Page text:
Matter…for conception

Fabrice watched over the development of these mechanical arms over almost a year, plus the complete water scenography from start to finish.

We were approached by Phalsbourg, a company specialised in commercial real estate and with whom we had already worked on shopping centre projects such as “Ma Petite Madelaine” in Chambray-lès-Tours and “Waves Actisud” in Metz.
The idea was to create water shows for the artificial lake planned to be located in the heart of the shopping centre. With Michel Amann*, we thought about developing arms that would enable spectacular shows to be created on a regular basis with one being staged during the daytime and another at night.

This is in fact the 3rd mechanical arm Crystal Group has invented. The first was designed for the Futuroscope show “La Forge aux Etoiles” and the second for the Dubai CityWalk. This technology allows us to fully adapt our machinery to the project environment. For example, in Dubai, the arm is curved so as to follow the oval shape of the pool, whereas in Villefontaine both our arms are totally straight. We have the expertise to make these mechanisms and can adapt them to each project.

Can you give us a more specific description of these mechanical arms?

We have 2 arms 14 metres long made from a special type of stainless steel that never rusts. Different effects are mounted on these arms such as mist, led lighting, flames nearly 8 metres high and a water curtain that is deployed as the machinery rises up out of the water. When the pool is calm, our two arms are hidden away underwater in their enclosure. When the show starts, they rise up 35° in less than 40 seconds. During the day, a 4-minute musical show takes place every half hour. The arms rise up flooding the basin with mist and the water jets come to life.

In the evening, when darkness falls, the show changes: the LED lights come on, the water curtain comes to life animated by a video and the flames are impressive.

Everything starts in the design office when the machinery plans and diagrams are drawn up. It is important to have an overview of the project especially since we must also deal with the lake overflow (nearly 100 meters of overflow), water effects and setting up the technical areas.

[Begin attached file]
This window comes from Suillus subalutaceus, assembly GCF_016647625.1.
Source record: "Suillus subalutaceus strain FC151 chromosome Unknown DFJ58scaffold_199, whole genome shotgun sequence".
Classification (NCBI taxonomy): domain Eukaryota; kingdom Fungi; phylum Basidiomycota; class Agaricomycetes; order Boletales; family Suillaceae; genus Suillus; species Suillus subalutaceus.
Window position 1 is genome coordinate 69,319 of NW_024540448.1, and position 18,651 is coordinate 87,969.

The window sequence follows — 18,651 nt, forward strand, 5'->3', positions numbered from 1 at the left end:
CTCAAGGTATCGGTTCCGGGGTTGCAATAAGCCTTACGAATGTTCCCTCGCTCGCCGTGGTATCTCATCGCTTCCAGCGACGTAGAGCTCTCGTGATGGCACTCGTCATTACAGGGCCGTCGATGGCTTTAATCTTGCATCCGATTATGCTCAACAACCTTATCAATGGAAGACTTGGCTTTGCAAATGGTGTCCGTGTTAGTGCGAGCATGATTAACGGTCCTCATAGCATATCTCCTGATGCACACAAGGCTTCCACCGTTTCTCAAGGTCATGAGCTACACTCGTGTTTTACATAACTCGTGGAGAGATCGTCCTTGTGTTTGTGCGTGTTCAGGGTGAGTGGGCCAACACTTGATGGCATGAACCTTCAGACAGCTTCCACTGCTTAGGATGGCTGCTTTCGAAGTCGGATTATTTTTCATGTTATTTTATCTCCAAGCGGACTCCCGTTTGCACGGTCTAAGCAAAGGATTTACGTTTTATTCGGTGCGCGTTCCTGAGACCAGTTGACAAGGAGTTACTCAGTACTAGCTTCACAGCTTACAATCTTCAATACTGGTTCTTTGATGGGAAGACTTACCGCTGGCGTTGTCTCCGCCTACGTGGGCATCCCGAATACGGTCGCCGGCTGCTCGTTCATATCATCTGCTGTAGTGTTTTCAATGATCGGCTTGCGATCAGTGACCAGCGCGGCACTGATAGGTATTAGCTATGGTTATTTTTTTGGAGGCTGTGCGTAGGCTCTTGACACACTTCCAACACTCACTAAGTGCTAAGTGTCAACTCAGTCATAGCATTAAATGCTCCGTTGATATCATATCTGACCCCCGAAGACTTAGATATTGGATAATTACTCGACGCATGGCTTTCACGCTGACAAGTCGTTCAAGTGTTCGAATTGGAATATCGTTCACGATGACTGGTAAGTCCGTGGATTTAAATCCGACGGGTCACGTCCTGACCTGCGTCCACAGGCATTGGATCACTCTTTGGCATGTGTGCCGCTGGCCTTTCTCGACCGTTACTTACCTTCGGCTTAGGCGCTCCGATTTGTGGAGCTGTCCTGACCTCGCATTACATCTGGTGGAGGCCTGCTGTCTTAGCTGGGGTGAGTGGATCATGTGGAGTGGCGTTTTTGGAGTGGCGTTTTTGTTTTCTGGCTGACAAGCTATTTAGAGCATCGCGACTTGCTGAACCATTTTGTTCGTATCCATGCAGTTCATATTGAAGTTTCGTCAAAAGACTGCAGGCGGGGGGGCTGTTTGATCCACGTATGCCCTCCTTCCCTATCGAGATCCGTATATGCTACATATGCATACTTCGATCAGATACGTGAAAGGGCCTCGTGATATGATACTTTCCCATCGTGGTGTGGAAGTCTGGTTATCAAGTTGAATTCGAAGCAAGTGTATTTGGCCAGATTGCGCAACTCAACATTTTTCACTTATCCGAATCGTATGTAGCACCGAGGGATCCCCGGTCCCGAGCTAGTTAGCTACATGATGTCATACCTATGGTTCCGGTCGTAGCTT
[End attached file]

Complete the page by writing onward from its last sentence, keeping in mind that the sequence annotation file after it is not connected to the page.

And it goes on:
Since the budget is an important factor, we made various proposals to our customer, each including a memo on energy costs. It is important to adapt to the constraints of the site. Even the staging is thought out in terms of what the site is capable of providing in terms of energy.
Once the project was approved, we designed the machinery at Crystal Group. The mechanical arms were located in front of our workshops and the first tests began.
Once the machinery was operational, transportation by truck to Villefontaine was organized.

How did the on-site installation go?

Our first on-site work started in February of this year. A dozen people took care of transportation, the crane and assembling the whole system. We had to take account of weather factors which delayed the filling of the pool and, as a result, the tests on our mechanical arms. When the water finally came to the artificial lake, we were able to schedule the shows and get ready for the inauguration scheduled for 17 May. Programming is an important stage in the life of such a project. The idea is that once the system is in place, our customer is left with an autonomous and lasting set of machinery.

The inauguration was a great success and today the shows run without any intervention needed. The mechanical arms rise up and fold away every day. We only go back to the site for maintenance which involves cleaning the filters and checking all the mechanics. We have also put a remote monitoring system in place. If the least incident happens, we know about it in real time.

*Michel Amann, Crystal Group Managing and Technical Director